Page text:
JonLloydGroupThis is an extremely elegant album.  I don’t know why I am surprised at saying this. I suppose I thought that saxophonist Jon Lloyd, a musician who has spent his life exploring the boundaries of structure and freedom, would be challenging, in a negative sense. I was wrong.  At Sherborne Jazz Club on 7 December, tempted out by the name  ‘John Law’ I once more saw piano and fender rhodes in mutual support (the earlier occasion was Brad Mehldau at the Barbican).  If I had been distracted by the pianist, then it took only a few minutes to realise that this is a very special group led by a very expressive, communicative and generous leader.  The lineup on paper was breathtaking – Asaf Sirkis, Tom Farmer and Rob Palmer. Last minute changes of personnel saw Mark Whitlam and Joe Limburn replace the drummer and bass player respectively. They both had the gig of their lives, showing no signs of being replacements.  They were sensitively supported and encouraged by Jon and John, allowed solos and the freedom of their illustrious forebears on the album. It was a memorable evening, serving as a reminder, if one were needed, that excellent, accessible and enjoyable jazz can be heard outside London, you just have to make an effort to get there. The experience of the evening was an accurate flavour of the album.

All nine compositions are gems.  The exquisite X and Y  opens the album with buoyant bubbling soprano sax.  Even at its most penetrating, it has a warm, serene, caramel sound. The melody is pastoral, gentle, songlike. The lyricism of John Law is always heart stopping, such delicate shading, especially in Yaga where the piano could be a sitar. In 5678 I felt we were in square dance territory, where quick footwork was needed as the time signatures crossed, got jumbled and tripped each other up. It was fun!  I thought ‘This isn’t free jazz, I can hum this (phew!)’ and I relaxed, and so became more receptive to the delicacies on offer: the symphonic, almost-classical opening to V Points where the piano solo, with gentle snowflake motif (a signature John Law effect), creates a mood of uneasiness echoed by the slowly burning guitar, the wary walk of the sax towards a guitar that howls, a sense of chaos and pain which gently fades.  The thrum of fingers on piano wires.   There are many strands in this music, you uncover them with repeated listening. It is harmonious and democratic, there is no need for extended solos, yet take any instrument away and you would miss it. 

The video below, from June 2010 (and not on the album), is a wonderful taster of this very classy quintet, with slight changes of personnel.   They deserve greater recognition for the beauty of the harmonies and melodies, the purity and serenity of the saxophone, the electronic subtleties, its modesty despite a starry lineup.  The group tours in 2014, please go and see them! This group must not vanish.

Jon Lloyd Group: Vanishing Points

All compositions by Jon Lloyd except Improv (Lloyd/Farmer/Sirkis)

Jon Lloyd, soprano saxophone, bass clarinet
John Law, piano, fender rhodes
Rob Palmer, electric guitar
Tim Farmer, double bass
Asaf Sirkis, drums

Jon Lloyd

Mary James 17 December 2013

In praise of regional jazz clubs… revisited October 2013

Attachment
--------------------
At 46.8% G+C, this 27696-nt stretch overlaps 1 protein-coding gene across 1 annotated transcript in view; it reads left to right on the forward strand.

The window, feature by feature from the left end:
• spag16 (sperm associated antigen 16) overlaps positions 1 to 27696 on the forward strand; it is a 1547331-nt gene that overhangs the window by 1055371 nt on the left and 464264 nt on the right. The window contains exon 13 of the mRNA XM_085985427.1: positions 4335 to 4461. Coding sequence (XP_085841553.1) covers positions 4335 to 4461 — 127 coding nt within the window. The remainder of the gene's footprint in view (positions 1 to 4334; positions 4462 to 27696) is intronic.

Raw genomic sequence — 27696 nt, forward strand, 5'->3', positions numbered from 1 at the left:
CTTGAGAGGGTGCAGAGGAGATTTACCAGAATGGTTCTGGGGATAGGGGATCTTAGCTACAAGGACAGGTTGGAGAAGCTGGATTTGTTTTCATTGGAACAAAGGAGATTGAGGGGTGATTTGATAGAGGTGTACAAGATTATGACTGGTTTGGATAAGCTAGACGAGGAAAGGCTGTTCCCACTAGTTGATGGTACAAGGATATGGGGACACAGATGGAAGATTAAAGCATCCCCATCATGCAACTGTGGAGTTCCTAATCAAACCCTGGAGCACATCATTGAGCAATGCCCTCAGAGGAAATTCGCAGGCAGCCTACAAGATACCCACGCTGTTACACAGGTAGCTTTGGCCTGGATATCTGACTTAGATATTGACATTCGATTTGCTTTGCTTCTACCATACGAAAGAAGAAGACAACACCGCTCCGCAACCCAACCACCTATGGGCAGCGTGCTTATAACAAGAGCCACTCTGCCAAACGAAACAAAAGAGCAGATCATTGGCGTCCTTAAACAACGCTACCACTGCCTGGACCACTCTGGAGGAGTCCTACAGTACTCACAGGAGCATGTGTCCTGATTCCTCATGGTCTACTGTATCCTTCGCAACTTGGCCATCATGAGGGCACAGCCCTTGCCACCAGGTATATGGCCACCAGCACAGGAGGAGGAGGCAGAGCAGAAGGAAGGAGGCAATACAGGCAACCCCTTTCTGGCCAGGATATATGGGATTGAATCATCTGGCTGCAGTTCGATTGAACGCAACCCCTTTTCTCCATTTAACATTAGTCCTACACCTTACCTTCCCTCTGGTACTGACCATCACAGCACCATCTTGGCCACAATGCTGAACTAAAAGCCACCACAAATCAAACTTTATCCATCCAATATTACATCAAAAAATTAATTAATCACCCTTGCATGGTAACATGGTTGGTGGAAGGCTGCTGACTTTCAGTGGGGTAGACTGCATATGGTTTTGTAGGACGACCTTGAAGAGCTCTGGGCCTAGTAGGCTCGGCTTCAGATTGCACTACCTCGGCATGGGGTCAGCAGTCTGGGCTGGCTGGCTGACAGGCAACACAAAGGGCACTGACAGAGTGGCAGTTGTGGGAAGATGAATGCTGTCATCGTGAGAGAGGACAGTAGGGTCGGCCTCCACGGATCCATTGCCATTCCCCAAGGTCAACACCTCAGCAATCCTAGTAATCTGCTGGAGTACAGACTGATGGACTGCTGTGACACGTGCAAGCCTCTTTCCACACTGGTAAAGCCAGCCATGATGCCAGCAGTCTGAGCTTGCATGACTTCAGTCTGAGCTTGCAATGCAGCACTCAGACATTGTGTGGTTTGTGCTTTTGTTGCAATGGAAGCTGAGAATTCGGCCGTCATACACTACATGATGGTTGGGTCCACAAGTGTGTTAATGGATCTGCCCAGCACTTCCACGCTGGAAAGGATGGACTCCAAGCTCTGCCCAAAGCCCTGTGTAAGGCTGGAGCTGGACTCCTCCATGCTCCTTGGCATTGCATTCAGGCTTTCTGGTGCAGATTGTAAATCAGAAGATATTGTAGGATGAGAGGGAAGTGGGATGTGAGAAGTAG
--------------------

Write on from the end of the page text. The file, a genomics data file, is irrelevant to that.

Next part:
It is three months since I first sang the praises of regional jazz clubs and their vital place on the jazz scene as platforms for all levels of talent.  I have been thinking, and I admit, worrying, about their future.  Neil Yates announced the end of Jazz at the Cayley in Rhos on Sea in October.   Personal phone calls and texts to regulars could not save it, numbers declined and so it closed.   I have often asserted that jazz holds itself far too cheaply, that some people wince at paying £12 for a ticket yet will spend nearly that on two glasses of wine whilst there. I am coming to the conclusion that if we are going to save our small jazz clubs then we all need to band together to help each other and be more vocal about the good things we offer.

So I was heartened to read about the recent creation of the Jazz Promoters Network (in the UK). I will join and will state on our application that we can offer the network decades of experience (between us anyway), boundless enthusiasm, genuine love for the music and its musicians, and the desire to learn – learn how to grow our audiences, learn how to offer opportunities for new work to be commissioned, learn how to support other jazz clubs and not compete with them, find sources of funding.

And then I look at our schedule at Stratford Jazz for early 2014:

  • Alan Barnes on 8 January to blow away the cobwebs;
  • TG Collective on 22 January, guitar-led ensemble;
  • Bryan Corbett Quartet on 12 February, a local trumpeter with a haunting sound;
  • Duncan Eagles/Mark Perry Quintet on 26 February, exciting young saxophonist and trumpeter, making waves in London;
  • John Law’s BOINK!  on 12 March. This is John’s move in electronica, subtle and clever as ever; and
  • Maciek Pysz Trio on 26 March, my favourite guitarist with his life-enhancing, stunningly good trio of Asaf Sirkis and Yuri Goloubev, playing compositions from his very well -received album Insight.

I would travel, and have travelled, to London to see these bands and here they are, gracing our small jazz club! Our evenings have two sets – great value for the audience and an opportunity for bands to experiment with new material, safe in the knowledge they have two hours of performance time.  We have an attractive venue with a bar, nice subtle lighting, decent sound, a big screen on which artists can project their own films or images, so adding another visual stimulus.  Sadly we have no piano. But we are a place where you can hear exciting new work in a very intimate environment.  We listen, we are appreciative.

Take the example below by John Law – his Boink!  project  – we are so lucky to be able to present John Law’s latest project next year. This is a sound that will project as well in our small room as in a larger venue and I for one am already wishing the time away til his gig.

If you have listened to the clip and enjoyed it as much as I do, then maybe you will see regional jazz clubs in a new light – as places where you can see boundaries pushed, which don’t just rely on a diet of standards. We are as hungry for new music as fans in cities. Where world class artists seek us out. Time to stop bemoaning our lot and time to shout very loudly ‘We are a great night out, come and join us, hear fabulous music close up, pay a little bit more  – because we are worth it!’.  Do you agree?

http://stratfordjazz.org.uk/

https://www.facebook.com/stratfordjazz.org.uk

https://twitter.com/StratfordJazz

http://www.shakespearestreet.co.uk/

Mary James